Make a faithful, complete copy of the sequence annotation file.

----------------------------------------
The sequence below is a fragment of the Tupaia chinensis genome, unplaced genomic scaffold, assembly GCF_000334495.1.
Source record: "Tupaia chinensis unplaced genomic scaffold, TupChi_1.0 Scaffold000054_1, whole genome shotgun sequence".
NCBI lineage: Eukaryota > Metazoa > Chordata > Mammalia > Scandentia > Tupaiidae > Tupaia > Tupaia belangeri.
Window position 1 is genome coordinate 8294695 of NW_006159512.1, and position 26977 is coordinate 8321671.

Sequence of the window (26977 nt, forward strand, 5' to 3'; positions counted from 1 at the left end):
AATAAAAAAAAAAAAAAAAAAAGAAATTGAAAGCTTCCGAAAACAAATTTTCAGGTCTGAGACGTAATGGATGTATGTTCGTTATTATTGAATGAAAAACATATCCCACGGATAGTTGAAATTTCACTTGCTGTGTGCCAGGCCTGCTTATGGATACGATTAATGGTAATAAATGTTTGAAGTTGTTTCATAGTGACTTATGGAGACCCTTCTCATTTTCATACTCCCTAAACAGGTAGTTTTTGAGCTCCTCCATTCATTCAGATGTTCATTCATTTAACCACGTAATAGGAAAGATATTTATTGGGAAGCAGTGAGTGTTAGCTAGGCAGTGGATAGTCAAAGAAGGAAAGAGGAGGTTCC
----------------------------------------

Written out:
The sequence below is a fragment of the Tupaia chinensis genome, unplaced genomic scaffold, assembly GCF_000334495.1.
Source record: "Tupaia chinensis unplaced genomic scaffold, TupChi_1.0 Scaffold000054_1, whole genome shotgun sequence".
NCBI lineage: Eukaryota > Metazoa > Chordata > Mammalia > Scandentia > Tupaiidae > Tupaia > Tupaia belangeri.
Window position 1 is genome coordinate 8294695 of NW_006159512.1, and position 26977 is coordinate 8321671.

Sequence of the window (26977 nt, forward strand, 5' to 3'; positions counted from 1 at the left end):
AATAAAAAAAAAAAAAAAAAAAGAAATTGAAAGCTTCCGAAAACAAATTTTCAGGTCTGAGACGTAATGGATGTATGTTCGTTATTATTGAATGAAAAACATATCCCACGGATAGTTGAAATTTCACTTGCTGTGTGCCAGGCCTGCTTATGGATACGATTAATGGTAATAAATGTTTGAAGTTGTTTCATAGTGACTTATGGAGACCCTTCTCATTTTCATACTCCCTAAACAGGTAGTTTTTGAGCTCCTCCATTCATTCAGATGTTCATTCATTTAACCACGTAATAGGAAAGATATTTATTGGGAAGCAGTGAGTGTTAGCTAGGCAGTGGATAGTCAAAGAAGGAAAGAGGAGGTTCC